The Military Police Through the Years
By: John Fitzmaurice

The Military Police is the law enforcement agency within the Defence Forces, deriving its authority from the Provost Marshal (PM). 

During the period in 1922 before the outbreak of civil war when barracks were being taken over from the British Forces, suitable men were enrolled as Military Policemen, in Dublin (20) and the Curragh Camp (30).  Their duties consisted mainly town patrols and special escort duties (Still being performed today).  By the end of 1922, due to the increased strength of the Defence Forces, the number of Military Policemen was increased to 300.

Martin Joseph Delaney
Military Policeman Curragh Camp 1922 - 1929

With the general reorganisation of the Defence Forces in February 1923, the Military Police Corps was formed and men were selected from all units and transferred into the Corps.  The reorganisation saw the establishment of Military Commands throughout the country and Military Police Companies known as Command Companies of Military Police were allocated to each command under the authority of an Assistant Provost Marshal (APM).  The strength of each of these Military Police Companies varied with the size of the command area it was to police. 

By May 1923 the strength of the Corps had increased to 1,300 and varied between 1,300 and 1,500 until April 1924 when the general demobilisation began.  1,000 Military Policemen were demobilised at this time reducing the Corp’s strength to 385.

In 1924 there was another Defence Force reorganisation and the new Military Police Corps establishment permitted a strength of 564 all ranks and provided for

Headquarters

            Five Companies

            Military Barracks (Arbour Hill, Curragh Camp, Cork & Athlone)

            Training Depot (McKee Barracks, Dublin)

This new establishment saw the appointment of Major Roger Edmund McCorley as PM.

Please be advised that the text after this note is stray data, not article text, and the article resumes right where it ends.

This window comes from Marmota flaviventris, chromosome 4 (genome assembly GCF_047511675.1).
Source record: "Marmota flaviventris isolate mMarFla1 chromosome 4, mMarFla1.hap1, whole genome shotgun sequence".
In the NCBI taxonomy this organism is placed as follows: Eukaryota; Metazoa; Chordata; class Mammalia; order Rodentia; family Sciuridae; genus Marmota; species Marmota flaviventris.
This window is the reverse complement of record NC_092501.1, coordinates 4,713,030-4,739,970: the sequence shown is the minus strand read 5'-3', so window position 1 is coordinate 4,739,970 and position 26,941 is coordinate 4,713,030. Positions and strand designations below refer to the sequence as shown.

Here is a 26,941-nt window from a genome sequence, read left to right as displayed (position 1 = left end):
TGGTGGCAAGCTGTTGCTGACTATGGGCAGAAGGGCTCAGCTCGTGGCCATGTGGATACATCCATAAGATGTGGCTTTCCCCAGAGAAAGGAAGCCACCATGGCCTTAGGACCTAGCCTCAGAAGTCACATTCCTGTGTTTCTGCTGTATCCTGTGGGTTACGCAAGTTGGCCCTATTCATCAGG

On 31 March 1929 a new establishment reduced the corps strength to permit 210 all ranks and provided for a Headquarters and Two Companies, No 1 Grn Coy MPC with its HQ in the Curragh responsible for the Curragh with detachments in Cork Athlone and No 2 Grn Coy MPC responsible for the Dublin area.

On 01 September 1931 the Military Police Corps was changed, by regulation, to an administrative service and was then to be called the Military Police Service.

 

With the outbreak of World War II in 1939, the government declared an Emergency and Reserves were called up.  All personnel with previous Military Police experience were posted to the Military Police Service.  The ‘Emergency’ years brought vast reorganisation to the Defence Forces.  New Field MP Units were established to aid the newly formed Brigades and this expansion continued until 1944 when a total of eight Field MP Companies and four Garrison Companies were in operation.  The Military Police were at their greatest strength since 1924.

In addition to the normal police functions in a larger Defence Forces, the Military Police were responsible for the internment of nationals and non-nationals during the war. Through out the Second World War airman from both the axis and allied forces were forced to land in Eire.  This was as result of being shot down, mistaking Eire for Britain, running out of fuel or as in the case of axis pilots, unable to return to axis controlled soil and thus opting to land in Eire in order to escape internment as POW’s in Britain.  As Ireland was a neutral country these soldiers would be detained in order to prevent them from rejoining the war effort.  For this purpose an Internment Camp was established at K-Lines beside the Curragh Golf Course.  An Internment Camp was also set up in the Curragh Camp and members of the IRA were imprisoned there.  These Internment Camps ultilised a vast of Military Police manpower.